• The input data is stored in the variable MTCarsData, which is populated by the SQL query. If you don't assign a specific name to your input data, the default variable name would be InputDataSet.

Store the model in the SQL database

Next, store the model in a SQL database so you can use it for prediction or retrain it.

  1. Create a table to store the model.

    The output of an R package that creates a model is usually a binary object. Therefore, the table where you store the model must provide a column of varbinary(max) type.

    CREATE TABLE GLM_models (
        model_name varchar(30) not null default('default model') primary key,
        model varbinary(max) not null
  2. Run the following Transact-SQL statement to call the stored procedure, generate the model, and save it to the table you created.

    INSERT INTO GLM_models(model)
    EXEC generate_GLM;


    If you run this code a second time, you get this error: "Violation of PRIMARY KEY constraint...Cannot insert duplicate key in object dbo.stopping_distance_models". One option for avoiding this error is to update the name for each new model. For example, you could change the name to something more descriptive, and include the model type, the day you created it, and so forth.

    UPDATE GLM_models
    SET model_name = 'GLM_' + format(getdate(), 'yyyy.MM.HH.mm', 'en-gb')
    WHERE model_name = 'default model'

Score new data using the trained model

Scoring is a term used in data science to mean generating predictions, probabilities, or other values based on new data fed into a trained model. You'll use the model you created in the previous section to score predictions against new data.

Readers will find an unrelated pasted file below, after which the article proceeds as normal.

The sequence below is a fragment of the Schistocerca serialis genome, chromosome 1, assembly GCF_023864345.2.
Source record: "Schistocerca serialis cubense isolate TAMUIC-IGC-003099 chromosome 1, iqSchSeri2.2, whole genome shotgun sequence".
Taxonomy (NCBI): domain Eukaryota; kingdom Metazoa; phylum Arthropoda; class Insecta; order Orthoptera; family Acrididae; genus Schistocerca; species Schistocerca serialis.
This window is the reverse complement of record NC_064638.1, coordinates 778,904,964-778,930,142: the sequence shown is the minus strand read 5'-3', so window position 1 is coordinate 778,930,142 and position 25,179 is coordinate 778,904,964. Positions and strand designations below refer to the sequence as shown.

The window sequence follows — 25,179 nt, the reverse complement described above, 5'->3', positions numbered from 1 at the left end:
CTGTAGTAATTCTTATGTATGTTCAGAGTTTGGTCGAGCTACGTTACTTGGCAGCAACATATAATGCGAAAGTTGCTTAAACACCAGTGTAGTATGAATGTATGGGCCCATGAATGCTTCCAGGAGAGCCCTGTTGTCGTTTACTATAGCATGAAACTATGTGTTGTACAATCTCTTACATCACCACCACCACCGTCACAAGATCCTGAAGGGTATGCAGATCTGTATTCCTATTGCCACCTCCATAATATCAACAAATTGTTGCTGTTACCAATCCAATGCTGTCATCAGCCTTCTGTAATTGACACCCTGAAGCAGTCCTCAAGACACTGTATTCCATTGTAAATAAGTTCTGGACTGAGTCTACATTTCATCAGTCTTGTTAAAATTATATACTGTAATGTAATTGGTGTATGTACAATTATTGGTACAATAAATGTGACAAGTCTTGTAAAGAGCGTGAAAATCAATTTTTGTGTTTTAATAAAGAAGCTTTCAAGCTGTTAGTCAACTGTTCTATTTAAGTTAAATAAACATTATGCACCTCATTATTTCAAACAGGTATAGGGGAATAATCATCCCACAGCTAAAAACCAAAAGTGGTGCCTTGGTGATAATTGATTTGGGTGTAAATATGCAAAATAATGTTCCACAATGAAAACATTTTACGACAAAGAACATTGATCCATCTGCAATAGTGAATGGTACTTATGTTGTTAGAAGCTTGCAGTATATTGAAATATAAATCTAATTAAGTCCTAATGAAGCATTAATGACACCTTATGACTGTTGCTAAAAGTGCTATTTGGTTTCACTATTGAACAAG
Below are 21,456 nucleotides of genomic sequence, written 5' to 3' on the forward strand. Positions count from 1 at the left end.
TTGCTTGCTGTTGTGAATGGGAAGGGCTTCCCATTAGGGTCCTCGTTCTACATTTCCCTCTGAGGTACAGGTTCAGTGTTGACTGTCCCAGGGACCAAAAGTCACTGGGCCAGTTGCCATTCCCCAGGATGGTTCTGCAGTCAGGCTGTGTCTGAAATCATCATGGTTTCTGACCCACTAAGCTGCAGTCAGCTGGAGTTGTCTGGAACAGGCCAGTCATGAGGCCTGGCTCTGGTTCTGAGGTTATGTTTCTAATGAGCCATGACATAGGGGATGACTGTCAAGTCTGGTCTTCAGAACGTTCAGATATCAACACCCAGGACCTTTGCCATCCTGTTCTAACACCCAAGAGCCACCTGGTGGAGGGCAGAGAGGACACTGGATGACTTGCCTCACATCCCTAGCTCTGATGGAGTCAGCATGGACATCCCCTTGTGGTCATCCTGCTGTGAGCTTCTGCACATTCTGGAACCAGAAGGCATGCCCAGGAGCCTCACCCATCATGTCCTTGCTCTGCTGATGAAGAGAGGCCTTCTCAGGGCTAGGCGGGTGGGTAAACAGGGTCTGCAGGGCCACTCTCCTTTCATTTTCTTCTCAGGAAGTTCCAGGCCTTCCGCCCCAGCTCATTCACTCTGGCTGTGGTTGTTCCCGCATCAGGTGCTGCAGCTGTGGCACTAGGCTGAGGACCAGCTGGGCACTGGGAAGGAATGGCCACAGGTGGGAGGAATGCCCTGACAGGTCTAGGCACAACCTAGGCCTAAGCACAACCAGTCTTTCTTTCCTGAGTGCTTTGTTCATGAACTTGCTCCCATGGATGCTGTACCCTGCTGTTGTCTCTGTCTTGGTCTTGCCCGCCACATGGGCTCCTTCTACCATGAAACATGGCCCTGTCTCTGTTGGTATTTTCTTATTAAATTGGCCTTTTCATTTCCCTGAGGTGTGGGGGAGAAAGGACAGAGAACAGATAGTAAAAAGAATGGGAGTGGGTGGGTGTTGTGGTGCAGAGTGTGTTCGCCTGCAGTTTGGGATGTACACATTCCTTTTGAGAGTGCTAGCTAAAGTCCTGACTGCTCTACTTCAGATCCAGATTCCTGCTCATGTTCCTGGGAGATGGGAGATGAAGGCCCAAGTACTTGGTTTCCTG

Create a table of new data

First, create a table with new data.

	, wt DECIMAL(10,3) NOT NULL
	, am INT NULL

INSERT INTO dbo.NewMTCars(hp, wt)
VALUES (110, 2.634)

INSERT INTO dbo.NewMTCars(hp, wt)
VALUES (72, 3.435)

INSERT INTO dbo.NewMTCars(hp, wt)
VALUES (220, 5.220)

INSERT INTO dbo.NewMTCars(hp, wt)
VALUES (120, 2.800)

Predict manual transmission

To get predictions based on your model, write a SQL script that does the following:

  1. Gets the model you want
  2. Gets the new input data
  3. Calls an R prediction function that is compatible with that model

Over time, the table might contain multiple R models, all built using different parameters or algorithms, or trained on different subsets of data. In this example, we'll use the model named default model.

DECLARE @glmmodel varbinary(max) = 
    (SELECT model FROM dbo.GLM_models WHERE model_name = 'default model');

EXEC sp_execute_external_script
    @language = N'R'
    , @script = N'
            current_model <- unserialize(as.raw(glmmodel));
            new <- data.frame(NewMTCars);
            predicted.am <- predict(current_model, new, type = "response");
            OutputDataSet <- cbind(new, predicted.am);
    , @input_data_1 = N'SELECT hp, wt FROM dbo.NewMTCars'
    , @input_data_1_name = N'NewMTCars'
    , @params = N'@glmmodel varbinary(max)'
    , @glmmodel = @glmmodel
WITH RESULT SETS ((new_hp INT, new_wt DECIMAL(10,3), predicted_am DECIMAL(10,3)));

The script above performs the following steps:

  • Use a SELECT statement to get a single model from the table, and pass it as an input parameter.

  • After retrieving the model from the table, call the unserialize function on the model.

  • Apply the predict function with appropriate arguments to the model, and provide the new input data.


In the example, the str function is added during the testing phase, to check the schema of data being returned from R. You can remove the statement later.

The column names used in the R script are not necessarily passed to the stored procedure output. Here the WITH RESULTS clause is used to define some new column names.


Result set for predicting properbility of manual transmission

It's also possible to use the PREDICT (Transact-SQL) statement to generate a predicted value or score based on a stored model.

Next steps

For more information on SQL Server Machine Learning Services, see: